Although designed as a stand-alone product, the DAC hydrogel has demonstrated itself to be capable of entrapping several antibacterial agents at concentrations ranging from 2% to 10%, released locally for up to 72 hours, with an amount of drug released that is hundreds or thousands of times higher than the minimum inhibitory concentration (MIC), in a time- and dose-dependent manner.61

The safety and efficacy of DAC hydrogel have been investigated in animal studies that showed the ability of the antibiotic-loaded hydrogel to prevent implant-related infection significantly with69 and without70 systemic antibiotic prophylaxis. In a further study, focusing on the impact on bone healing and implant osteointegration, no detrimental effects were noted in vancomycin-loaded DAC-coated implants.71

In the first large multicentre randomized prospective clinical trial, a total of 380 patients were included who were scheduled to undergo primary (n = 270), revision (n = 110), total hip (n = 298), or total knee (n = 82) joint arthroplasty with a cementless or a hybrid (partially cemented) implant.72 The patients were randomly assigned, in six European orthopaedic centres, to receive an implant with the DAC coating, intraoperatively loaded with antibiotics, or without the coating (control group). Overall, 373 patients were available at a mean follow-up of 14.5 months (sd 5.5). A total of 11 SSIs were observed in the control group, with only one observed in the treatment group (6% vs 0.6%; p = 0.003). No local or systemic side effects related to the DAC hydrogel coating were reported, and no detectable interference with implant osteointegration was noted.

In another multicentre prospective study, 256 patients undergoing osteosynthesis for a closed fracture were randomly assigned, in five European orthopaedic centres, to receive the antibiotic-loaded DAC coating or to a control group without coating. At a mean follow-up of 18.1 months (sd 4.5), six SSIs (4.6%) were observed in the control group compared with none in the treated group (p < 0.02). No local or systemic side effects related to DAC hydrogel coating were observed, and no detectable interference with bone healing was reported.73 However, it should be noted that, although the mean follow-up period was over 1.5 years, this is relatively short from the point of view of osseointegration and implant survival.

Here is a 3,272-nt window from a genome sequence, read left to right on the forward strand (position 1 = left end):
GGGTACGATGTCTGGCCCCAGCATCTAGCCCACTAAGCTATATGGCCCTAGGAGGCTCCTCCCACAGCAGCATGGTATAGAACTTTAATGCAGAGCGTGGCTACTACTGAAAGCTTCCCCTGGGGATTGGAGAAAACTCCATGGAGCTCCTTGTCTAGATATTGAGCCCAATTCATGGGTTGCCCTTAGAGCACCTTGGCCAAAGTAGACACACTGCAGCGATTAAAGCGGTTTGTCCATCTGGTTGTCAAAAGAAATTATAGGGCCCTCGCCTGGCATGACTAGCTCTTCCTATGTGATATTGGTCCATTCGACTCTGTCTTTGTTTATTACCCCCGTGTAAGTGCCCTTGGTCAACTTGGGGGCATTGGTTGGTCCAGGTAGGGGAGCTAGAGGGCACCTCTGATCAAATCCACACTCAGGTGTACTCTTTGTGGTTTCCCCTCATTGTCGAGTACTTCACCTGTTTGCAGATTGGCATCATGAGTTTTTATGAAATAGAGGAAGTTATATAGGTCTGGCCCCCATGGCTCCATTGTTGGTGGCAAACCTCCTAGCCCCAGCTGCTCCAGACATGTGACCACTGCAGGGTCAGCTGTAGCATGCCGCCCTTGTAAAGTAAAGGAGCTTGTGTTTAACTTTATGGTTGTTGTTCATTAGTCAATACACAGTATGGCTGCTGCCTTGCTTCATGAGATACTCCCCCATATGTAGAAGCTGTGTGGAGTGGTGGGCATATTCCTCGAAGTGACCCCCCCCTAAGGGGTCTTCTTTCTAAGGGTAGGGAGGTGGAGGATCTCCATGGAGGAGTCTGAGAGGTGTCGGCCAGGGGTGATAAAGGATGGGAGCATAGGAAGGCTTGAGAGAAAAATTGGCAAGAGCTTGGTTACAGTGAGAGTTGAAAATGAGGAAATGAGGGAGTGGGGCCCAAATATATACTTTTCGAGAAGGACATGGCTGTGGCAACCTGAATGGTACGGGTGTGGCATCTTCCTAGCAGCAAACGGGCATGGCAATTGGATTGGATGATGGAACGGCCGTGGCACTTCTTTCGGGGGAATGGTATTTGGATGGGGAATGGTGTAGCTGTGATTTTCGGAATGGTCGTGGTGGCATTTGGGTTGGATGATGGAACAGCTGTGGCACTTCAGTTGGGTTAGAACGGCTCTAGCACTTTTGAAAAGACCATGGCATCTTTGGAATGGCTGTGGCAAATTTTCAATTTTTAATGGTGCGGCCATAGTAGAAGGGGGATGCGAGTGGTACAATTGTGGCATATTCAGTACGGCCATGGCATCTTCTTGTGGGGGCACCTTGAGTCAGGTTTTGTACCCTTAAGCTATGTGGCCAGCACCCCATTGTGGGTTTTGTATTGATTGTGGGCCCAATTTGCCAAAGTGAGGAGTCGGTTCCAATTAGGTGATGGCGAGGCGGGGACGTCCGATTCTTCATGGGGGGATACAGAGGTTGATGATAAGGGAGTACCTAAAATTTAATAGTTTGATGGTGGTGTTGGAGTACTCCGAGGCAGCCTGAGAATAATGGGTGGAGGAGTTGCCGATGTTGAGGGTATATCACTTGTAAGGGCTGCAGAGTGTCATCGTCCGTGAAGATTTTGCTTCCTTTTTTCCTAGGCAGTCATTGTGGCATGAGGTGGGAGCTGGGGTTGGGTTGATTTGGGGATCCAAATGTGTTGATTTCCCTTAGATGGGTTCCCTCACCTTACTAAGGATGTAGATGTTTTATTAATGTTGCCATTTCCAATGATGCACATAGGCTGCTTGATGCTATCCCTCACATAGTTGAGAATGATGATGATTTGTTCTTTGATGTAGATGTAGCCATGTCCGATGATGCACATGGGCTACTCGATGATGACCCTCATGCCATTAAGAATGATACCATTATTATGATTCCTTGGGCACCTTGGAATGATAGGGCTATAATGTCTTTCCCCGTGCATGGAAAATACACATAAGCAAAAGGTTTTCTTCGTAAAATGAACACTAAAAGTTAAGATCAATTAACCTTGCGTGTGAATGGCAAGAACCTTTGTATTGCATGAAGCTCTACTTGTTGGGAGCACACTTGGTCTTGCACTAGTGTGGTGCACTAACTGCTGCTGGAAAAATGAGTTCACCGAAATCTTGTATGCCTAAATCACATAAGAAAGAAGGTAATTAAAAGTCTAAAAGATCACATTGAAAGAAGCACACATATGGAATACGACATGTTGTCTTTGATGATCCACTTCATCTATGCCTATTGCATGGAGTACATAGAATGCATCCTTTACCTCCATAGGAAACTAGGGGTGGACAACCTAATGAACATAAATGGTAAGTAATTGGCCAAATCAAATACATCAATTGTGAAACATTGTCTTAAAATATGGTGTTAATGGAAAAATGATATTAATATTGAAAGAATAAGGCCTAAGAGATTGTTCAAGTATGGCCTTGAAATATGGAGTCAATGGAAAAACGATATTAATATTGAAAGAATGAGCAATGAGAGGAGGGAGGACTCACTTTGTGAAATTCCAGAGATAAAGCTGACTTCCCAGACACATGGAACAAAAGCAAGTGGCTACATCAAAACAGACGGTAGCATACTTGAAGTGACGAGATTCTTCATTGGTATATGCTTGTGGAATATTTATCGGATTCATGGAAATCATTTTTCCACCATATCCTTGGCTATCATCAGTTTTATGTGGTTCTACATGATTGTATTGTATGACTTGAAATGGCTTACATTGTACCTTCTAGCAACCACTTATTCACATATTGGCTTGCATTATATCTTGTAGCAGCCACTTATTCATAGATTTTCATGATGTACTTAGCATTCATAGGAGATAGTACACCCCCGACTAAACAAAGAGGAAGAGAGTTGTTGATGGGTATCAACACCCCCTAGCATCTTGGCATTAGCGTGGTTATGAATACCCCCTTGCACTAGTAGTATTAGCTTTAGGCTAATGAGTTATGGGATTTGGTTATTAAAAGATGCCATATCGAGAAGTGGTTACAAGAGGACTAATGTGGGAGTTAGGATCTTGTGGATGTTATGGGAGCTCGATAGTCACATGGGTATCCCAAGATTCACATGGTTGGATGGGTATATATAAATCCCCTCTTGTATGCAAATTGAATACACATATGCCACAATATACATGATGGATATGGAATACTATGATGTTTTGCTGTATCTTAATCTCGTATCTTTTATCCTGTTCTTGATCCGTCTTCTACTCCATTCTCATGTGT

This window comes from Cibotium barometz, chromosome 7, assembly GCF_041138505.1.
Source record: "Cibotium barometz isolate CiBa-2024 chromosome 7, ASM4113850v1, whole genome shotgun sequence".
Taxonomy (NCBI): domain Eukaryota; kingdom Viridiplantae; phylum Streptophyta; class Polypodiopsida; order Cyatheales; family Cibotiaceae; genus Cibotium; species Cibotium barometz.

More recently, DAC hydrogel-coated cementless one-stage exchange for infected prosthesis showed similar results when compared with a retrospective series of matched controls treated with two-stage revision without the coating. No difference in the rate of infection recurrence was observed at a minimum follow-up of two years.74 In line with these findings, in another case-control study, at a mean follow-up of 2.7 years (2.1 to 3.5), cementless two-stage hip revision for infected cases showed no evidence of infection recurrence, implant loosening, or adverse events in the DAC-treated group, compared with four cases of infection recurrence in the control group.75 However, as previously noted,72 longer-term data are required to examine delayed or late prosthetic joint infections. In fact, while the quick resorption of the hydrogel makes long-term side effects quite unlikely, this same feature may limit or prevent the ability of this technology to protect the implant from late, haematogenous infections.

Effects of delaying the routine use of antibacterial coatings

Graves et al76 have demonstrated that implementing measures against post-surgical infection after joint arthroplasty results in a measurable reduction of PJI, with considerable cost-saving and improved quality of life. According to their simulation, considering a cohort of 77 321 patients undergoing primary THA, a combined treatment strategy able to reduce post-surgical infection (odds ratio (OR) 0.13) may prevent 1481 cases of deep infection, leading to annual cost savings of £8 325 277 when compared with a baseline strategy (plain cement, conventional ventilation, and no systemic antibiotics).

Shearer et al77 calculated that the net monetary benefit resulting from a 10% reduction in PJIs was $278 per index procedure, and concluded that strategies aimed at reducing PJI may have a greater effect on cost and long-term effectiveness of THA than further enhancements in implant longevity.